- Backup data in the cloud. When you back data up in the cloud, it’s stored in a different location than on your physical premises. This means it can be accessed even if ransomware hackers freeze you out of accounts you ordinarily use to access data.
- Use an email agent that has a properly configured spam filter. This will eliminate a large percentage of attacks that land in your staff’s inboxes.
Cybersecurity and IT Support in London
Improving your cybersecurity defences may seem expensive, but some of the most important solutions are already built into software packages or have minimal cost.
Most cybersecurity solutions certainly cost less than suffering a data breach. It’s reported that 60% of small businesses close their doors within three months of a data breach.
Companies don’t go out of business due to the financial penalties issued by the Information Commissioner’s Office under the powers of GDPR. Most businesses suffer from data protection laws because legislation says they have to report data breaches to stakeholders if the individuals affected could be “at risk of becoming a victim” of cyber criminals.
Customers are “at risk” if the data you store could reveal their identity or cause them to suffer financial loss. For example, an email address is considered sensitive because email addresses are typically used as a credential for accessing online accounts.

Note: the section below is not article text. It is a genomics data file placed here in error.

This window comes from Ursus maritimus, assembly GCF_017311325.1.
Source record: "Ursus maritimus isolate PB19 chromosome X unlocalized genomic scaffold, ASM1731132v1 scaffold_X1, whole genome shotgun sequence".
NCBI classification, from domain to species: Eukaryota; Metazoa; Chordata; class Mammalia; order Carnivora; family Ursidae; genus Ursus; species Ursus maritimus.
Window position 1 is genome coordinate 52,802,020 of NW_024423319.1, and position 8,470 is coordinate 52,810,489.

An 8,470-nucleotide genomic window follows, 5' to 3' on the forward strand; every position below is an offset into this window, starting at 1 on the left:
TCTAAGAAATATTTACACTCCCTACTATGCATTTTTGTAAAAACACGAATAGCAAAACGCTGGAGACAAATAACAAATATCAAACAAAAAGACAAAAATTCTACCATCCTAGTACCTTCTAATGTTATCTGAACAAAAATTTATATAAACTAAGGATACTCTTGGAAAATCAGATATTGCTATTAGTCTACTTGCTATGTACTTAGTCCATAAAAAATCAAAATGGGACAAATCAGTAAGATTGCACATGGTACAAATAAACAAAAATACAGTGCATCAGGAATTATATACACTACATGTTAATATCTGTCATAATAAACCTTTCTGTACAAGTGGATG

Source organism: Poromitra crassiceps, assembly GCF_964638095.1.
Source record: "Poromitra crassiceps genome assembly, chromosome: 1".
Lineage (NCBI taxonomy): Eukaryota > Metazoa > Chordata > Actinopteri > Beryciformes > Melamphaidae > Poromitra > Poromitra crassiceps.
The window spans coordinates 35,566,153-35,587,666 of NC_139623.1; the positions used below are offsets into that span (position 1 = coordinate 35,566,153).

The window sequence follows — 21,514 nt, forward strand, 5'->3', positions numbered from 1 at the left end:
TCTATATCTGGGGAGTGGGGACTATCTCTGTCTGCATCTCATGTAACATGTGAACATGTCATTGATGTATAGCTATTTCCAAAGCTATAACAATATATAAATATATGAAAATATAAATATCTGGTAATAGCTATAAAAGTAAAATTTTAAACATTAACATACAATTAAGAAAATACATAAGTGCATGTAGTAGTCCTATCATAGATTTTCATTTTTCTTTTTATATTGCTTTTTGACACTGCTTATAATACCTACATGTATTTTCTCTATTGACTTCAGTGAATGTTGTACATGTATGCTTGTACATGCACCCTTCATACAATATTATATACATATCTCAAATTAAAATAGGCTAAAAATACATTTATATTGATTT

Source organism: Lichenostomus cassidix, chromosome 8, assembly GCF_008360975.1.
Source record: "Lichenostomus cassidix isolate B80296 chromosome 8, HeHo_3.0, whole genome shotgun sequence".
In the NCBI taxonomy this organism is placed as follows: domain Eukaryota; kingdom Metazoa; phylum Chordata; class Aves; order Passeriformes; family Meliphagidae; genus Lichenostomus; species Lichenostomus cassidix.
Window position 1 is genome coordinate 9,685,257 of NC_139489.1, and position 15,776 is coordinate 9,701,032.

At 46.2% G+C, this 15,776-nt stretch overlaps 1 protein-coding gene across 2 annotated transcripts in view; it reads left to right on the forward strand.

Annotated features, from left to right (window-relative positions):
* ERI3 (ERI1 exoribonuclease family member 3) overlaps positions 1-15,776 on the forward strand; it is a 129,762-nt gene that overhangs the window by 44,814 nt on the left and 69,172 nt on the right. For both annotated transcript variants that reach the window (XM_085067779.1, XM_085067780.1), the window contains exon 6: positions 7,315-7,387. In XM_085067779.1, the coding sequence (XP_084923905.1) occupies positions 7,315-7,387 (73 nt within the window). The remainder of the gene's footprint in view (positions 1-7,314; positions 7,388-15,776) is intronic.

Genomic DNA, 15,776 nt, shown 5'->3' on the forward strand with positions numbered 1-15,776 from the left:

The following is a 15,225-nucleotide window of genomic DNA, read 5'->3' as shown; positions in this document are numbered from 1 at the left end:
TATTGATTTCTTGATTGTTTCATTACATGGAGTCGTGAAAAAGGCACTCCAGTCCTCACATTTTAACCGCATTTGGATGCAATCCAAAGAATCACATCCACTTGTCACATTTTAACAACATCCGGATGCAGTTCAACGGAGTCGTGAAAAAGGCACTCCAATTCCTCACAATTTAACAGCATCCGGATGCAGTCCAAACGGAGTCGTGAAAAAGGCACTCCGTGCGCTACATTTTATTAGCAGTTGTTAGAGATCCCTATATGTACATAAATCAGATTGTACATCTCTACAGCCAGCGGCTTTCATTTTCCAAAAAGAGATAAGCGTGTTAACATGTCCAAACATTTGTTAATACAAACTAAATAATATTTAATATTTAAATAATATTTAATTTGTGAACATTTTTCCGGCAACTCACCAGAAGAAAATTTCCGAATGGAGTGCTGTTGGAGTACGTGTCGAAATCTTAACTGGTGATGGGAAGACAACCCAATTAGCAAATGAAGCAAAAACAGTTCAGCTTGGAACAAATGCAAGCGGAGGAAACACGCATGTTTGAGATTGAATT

Whilst technological solutions play a part in building cybersecurity defences, inexpensive IT security strategies eliminate the majority of threats. Our seasoned IT professionals in London help businesses continuously improve their cybersecurity defences by incorporating affordable cybersecurity strategies into a managed IT support package.
For more information, contact us today and speak to a member of our knowledgeable senior management team. We provide customised IT packages and have extensive knowledge that enables us to identify affordable cybersecurity solutions that fit the IT budget of our clients.